"Do not underestimate the English cousin.....they are not as stupid as they look!" - Signor Altabani in The Italian Job.

Randy Berger
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Re: Improving 55/56 brake systems

Post by Randy Berger » Mon Feb 20, 2012 8:05 pm

This seems an appropriate place to pose this question, even if I am laughed at.
Does any know of a place where new steel can be installed on the drum and then cut back to original specs? Much like applying new tires on a steam engine - freeze the insert and then install it.
Does anyone know the original specs for 1956 drums??
I like the idea of installing 1953-54 front backing plates .

Dave Czirr
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Re: Improving 55/56 brake systems

Post by Dave Czirr » Mon Feb 20, 2012 8:19 pm

That's a really good question Randy, I've wondered about that myself. Though I'll never drive enough miles to have my drums turned to the limit and be looking for replacements, good brake drums are already an issue with some makes and models in the hobby. Many brake drums including Packard's were advertised as "centrifuse" and as I understand that, the actual frictional part of the drum, the inner portion which comes into contact with the lining, was composed of a sputtered cast iron-type material sprayed in a molten state as the drum was spun. And then of course machined to final dimension. I wish I knew more about this process but no doubt there is info to be learned by some research into it. If in fact that is true, then it would seem that drums that have been turned to their limit could be returned to original ID by the same or similar process. Metal sputtering has been around for a very long time and as you know is practiced in the auto industry in areas like spray welding (of crankshafts, for example). Steel as a final interior surface of a brake drum is entirely unsatisfactory as I understand it, it doesn't present an adequate mating surface to the lining to develop the friction needed. Or so I've read. Looks like we could develop some useful information here with a little diligent research into the topic.

I don't know quite what you mean by "specifications". Are you referring to ID, weight, or just what.

Adam
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Re: Improving 55/56 brake systems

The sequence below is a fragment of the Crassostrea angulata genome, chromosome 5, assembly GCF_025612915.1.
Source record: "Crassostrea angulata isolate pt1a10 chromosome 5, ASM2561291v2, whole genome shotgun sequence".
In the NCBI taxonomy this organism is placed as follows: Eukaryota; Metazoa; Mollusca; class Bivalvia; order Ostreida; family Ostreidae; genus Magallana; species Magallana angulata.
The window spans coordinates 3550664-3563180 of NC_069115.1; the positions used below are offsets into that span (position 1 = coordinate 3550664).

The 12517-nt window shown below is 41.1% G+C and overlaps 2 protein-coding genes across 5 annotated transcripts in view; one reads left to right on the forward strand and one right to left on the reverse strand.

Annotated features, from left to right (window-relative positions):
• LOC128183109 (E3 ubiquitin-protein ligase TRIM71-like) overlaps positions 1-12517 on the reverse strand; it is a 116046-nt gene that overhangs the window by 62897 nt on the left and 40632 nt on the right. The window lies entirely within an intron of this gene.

Post by Adam » Wed Feb 22, 2012 1:35 am

I have also gleaned that steel is fairly unsuitable as a braking surface, I believe because of noise, friction and wear characteristics.

Certainly metal spraying, as we call it here, is a good way to build up a surface, but probably not the appropriate material for braking surfaces.

I would have thought it would be possible to shrink in a cast iron sleeve and finish the surface by machining after it was fitted. It would be a bit like fitting a starter ring gear to a flywheel. Perhaps it could be "keyed" to prevent movement. Although I have no experience of this.

There is a company not far from me called Typecast. They make replacement drums using a cast iron liner cast into an aluminium alloy drum and will work to any pattern. They have a very interesting website at http://www.brakedrum.co.uk
"Do not underestimate the English cousin.....they are not as stupid as they look!" - Signor Altabani in The Italian Job.

Dave Czirr
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Re: Improving 55/56 brake systems

Post by Dave Czirr » Wed Feb 22, 2012 7:27 am

Adam- thanks for that link. That was really interesting and thought-provoking. If only it weren't so far away and so expensive, plus having to provide a drum as a pattern, I'd really be thinking about it. 56 Packard brakes, particularly the heavy senior cars, are more prone to brake fade that we'd like. Many (most?) of today's younger driver's, having grown up in the era of disc brakes, have absolutely no idea how to drive a car with drum brakes in the kind of situations and terrain that causes fade. If you mention "if you need a lower gear to go up a hill, then you need a lower gear to go down", they have no idea what you're talking about. Hence many of them are looking at disc brake conversions which, to me as a purist, is just not an option. But ah - a set of those finned aluminum drums on the 56 - wow, that would be nice.